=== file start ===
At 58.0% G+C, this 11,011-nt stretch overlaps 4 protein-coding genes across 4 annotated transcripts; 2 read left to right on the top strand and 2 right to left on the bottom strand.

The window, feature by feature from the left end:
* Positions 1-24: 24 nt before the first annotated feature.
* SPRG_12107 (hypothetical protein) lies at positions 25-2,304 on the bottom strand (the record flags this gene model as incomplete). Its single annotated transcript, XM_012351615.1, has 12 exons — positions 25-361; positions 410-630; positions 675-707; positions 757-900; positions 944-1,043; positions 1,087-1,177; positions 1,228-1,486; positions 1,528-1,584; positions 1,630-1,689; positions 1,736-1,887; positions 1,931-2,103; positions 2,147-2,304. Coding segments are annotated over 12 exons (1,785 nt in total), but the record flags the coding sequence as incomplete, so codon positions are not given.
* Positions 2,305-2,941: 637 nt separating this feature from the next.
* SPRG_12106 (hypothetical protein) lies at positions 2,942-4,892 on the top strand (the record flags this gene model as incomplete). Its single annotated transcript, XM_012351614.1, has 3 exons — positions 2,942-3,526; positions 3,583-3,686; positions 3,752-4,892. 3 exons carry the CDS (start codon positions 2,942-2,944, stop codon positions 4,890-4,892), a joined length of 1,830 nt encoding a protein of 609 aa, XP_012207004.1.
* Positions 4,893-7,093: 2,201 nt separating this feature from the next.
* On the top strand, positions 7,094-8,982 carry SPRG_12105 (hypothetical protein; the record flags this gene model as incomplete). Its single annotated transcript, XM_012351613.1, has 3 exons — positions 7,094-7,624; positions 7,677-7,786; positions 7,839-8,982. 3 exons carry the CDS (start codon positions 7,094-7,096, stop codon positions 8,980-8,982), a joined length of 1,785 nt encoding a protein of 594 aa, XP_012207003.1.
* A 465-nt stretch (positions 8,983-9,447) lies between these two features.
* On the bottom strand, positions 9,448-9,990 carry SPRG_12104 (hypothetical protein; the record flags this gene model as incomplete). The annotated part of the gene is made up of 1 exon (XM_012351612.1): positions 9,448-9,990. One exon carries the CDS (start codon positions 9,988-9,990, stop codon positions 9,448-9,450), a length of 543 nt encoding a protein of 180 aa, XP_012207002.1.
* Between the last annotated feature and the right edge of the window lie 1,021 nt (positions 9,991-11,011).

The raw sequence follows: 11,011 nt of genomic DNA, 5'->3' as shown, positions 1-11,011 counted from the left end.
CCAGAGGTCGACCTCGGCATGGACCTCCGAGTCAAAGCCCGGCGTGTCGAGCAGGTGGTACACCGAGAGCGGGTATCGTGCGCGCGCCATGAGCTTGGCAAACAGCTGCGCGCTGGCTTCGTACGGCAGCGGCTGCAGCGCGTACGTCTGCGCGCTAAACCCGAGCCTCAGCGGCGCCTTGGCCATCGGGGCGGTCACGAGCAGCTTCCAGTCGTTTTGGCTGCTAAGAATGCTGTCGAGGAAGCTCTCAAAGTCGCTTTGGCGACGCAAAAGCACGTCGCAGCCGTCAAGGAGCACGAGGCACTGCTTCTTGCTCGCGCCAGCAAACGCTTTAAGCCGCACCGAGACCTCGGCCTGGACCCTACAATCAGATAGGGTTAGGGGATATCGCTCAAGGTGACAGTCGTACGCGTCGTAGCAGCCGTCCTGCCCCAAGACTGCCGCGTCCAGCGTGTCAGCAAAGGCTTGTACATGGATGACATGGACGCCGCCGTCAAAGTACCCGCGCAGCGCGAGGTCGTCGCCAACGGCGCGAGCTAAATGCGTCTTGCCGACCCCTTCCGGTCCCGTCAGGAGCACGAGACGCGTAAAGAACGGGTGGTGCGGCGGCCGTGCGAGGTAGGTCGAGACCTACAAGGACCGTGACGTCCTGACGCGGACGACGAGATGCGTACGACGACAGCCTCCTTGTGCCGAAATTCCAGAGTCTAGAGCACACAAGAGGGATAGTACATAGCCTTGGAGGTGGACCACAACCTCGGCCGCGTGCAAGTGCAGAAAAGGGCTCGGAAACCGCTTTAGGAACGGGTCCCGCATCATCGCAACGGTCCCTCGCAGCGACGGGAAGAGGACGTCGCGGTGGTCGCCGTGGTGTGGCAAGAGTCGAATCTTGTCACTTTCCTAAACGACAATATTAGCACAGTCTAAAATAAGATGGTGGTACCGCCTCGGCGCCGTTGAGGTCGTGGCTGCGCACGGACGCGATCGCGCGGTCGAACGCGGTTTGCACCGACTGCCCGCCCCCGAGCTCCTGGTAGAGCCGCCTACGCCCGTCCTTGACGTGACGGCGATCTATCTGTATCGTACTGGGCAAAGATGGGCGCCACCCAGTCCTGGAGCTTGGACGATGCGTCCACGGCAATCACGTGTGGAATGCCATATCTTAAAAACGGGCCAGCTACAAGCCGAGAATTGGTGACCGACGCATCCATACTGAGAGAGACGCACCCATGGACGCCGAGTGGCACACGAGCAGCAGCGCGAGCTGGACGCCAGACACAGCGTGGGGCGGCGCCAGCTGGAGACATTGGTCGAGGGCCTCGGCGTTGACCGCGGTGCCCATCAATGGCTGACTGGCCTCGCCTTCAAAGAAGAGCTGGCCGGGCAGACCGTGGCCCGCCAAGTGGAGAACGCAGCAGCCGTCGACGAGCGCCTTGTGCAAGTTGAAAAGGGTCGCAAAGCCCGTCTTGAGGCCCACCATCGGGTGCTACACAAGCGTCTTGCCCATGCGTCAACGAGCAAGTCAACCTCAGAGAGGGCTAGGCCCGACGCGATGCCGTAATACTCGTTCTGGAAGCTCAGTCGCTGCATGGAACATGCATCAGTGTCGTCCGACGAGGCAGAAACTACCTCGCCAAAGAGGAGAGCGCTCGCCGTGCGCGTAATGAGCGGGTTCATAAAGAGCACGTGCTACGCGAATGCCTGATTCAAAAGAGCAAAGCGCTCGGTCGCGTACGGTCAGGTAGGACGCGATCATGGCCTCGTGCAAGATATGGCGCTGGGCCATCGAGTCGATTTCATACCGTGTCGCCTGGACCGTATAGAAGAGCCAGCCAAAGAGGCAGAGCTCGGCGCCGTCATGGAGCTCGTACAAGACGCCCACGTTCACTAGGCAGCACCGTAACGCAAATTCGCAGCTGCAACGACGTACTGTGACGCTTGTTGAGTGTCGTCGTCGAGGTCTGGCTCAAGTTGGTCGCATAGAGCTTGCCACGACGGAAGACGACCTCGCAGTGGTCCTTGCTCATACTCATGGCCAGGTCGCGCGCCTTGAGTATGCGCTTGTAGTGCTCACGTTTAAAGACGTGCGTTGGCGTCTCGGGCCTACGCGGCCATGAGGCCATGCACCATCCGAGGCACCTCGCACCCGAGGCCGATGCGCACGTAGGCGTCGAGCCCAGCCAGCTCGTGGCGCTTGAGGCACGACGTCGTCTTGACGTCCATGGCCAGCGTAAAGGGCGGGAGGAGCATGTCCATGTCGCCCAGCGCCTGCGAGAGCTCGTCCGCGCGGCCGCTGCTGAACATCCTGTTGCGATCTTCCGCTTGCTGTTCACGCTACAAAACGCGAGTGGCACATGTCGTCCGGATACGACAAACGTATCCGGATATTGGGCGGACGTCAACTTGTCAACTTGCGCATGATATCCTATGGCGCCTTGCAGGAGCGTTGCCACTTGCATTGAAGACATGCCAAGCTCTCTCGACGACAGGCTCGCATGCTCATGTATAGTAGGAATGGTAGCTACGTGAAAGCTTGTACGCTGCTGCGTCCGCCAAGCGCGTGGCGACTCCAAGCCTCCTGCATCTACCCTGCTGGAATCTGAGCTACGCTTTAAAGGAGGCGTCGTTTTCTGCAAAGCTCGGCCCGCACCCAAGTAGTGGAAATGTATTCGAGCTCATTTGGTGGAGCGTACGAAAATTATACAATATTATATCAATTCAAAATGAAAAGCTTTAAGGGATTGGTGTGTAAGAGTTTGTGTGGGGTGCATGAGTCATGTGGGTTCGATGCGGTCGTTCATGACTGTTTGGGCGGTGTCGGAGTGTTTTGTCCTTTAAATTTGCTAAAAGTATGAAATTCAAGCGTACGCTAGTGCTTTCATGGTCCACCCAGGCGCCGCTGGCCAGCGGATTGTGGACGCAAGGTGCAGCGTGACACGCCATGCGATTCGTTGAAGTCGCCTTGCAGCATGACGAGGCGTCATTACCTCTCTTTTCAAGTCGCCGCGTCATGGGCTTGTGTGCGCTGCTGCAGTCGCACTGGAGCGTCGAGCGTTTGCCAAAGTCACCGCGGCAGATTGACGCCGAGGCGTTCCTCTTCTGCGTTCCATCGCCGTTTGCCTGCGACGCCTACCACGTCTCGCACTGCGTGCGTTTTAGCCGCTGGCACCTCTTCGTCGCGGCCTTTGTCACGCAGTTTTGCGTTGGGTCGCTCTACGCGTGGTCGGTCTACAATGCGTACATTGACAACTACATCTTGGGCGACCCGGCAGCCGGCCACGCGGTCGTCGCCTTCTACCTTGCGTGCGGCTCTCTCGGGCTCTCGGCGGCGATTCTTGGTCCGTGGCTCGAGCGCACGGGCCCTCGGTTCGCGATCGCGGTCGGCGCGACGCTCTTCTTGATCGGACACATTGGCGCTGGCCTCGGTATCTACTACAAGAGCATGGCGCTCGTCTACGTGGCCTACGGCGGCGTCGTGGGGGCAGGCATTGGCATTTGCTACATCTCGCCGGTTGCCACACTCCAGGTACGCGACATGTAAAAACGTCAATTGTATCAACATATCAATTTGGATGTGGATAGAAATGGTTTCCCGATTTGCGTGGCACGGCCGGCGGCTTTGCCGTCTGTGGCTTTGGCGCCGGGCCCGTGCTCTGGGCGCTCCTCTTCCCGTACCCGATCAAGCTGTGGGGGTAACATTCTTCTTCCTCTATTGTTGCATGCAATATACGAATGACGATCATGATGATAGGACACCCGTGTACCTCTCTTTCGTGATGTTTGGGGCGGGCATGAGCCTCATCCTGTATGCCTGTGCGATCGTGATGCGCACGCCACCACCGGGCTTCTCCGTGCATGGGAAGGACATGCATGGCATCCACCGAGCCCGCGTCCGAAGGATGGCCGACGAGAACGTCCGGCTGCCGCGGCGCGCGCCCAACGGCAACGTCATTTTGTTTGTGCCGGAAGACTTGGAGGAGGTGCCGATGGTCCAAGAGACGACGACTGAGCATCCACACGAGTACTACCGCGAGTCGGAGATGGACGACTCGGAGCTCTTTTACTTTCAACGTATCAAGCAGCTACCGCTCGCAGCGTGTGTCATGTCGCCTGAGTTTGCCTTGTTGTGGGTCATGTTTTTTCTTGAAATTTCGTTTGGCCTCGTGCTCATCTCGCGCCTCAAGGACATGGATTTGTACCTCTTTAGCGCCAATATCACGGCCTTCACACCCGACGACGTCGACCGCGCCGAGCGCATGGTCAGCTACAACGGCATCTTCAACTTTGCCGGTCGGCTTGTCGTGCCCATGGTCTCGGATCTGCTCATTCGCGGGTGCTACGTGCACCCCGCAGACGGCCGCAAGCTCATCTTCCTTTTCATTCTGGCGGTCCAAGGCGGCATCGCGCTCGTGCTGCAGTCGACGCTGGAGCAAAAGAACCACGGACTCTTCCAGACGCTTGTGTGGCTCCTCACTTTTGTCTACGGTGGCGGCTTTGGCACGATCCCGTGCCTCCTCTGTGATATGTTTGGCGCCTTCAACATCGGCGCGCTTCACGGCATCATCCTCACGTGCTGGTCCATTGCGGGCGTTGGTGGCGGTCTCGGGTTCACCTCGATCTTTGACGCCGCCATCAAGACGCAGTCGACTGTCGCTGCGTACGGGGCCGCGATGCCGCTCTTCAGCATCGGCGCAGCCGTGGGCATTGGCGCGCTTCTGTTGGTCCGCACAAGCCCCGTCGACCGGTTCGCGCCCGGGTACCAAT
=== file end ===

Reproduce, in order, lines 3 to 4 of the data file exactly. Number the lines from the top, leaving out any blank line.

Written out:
* Positions 1-24: 24 nt before the first annotated feature.
* SPRG_12107 (hypothetical protein) lies at positions 25-2,304 on the bottom strand (the record flags this gene model as incomplete). Its single annotated transcript, XM_012351615.1, has 12 exons — positions 25-361; positions 410-630; positions 675-707; positions 757-900; positions 944-1,043; positions 1,087-1,177; positions 1,228-1,486; positions 1,528-1,584; positions 1,630-1,689; positions 1,736-1,887; positions 1,931-2,103; positions 2,147-2,304. Coding segments are annotated over 12 exons (1,785 nt in total), but the record flags the coding sequence as incomplete, so codon positions are not given.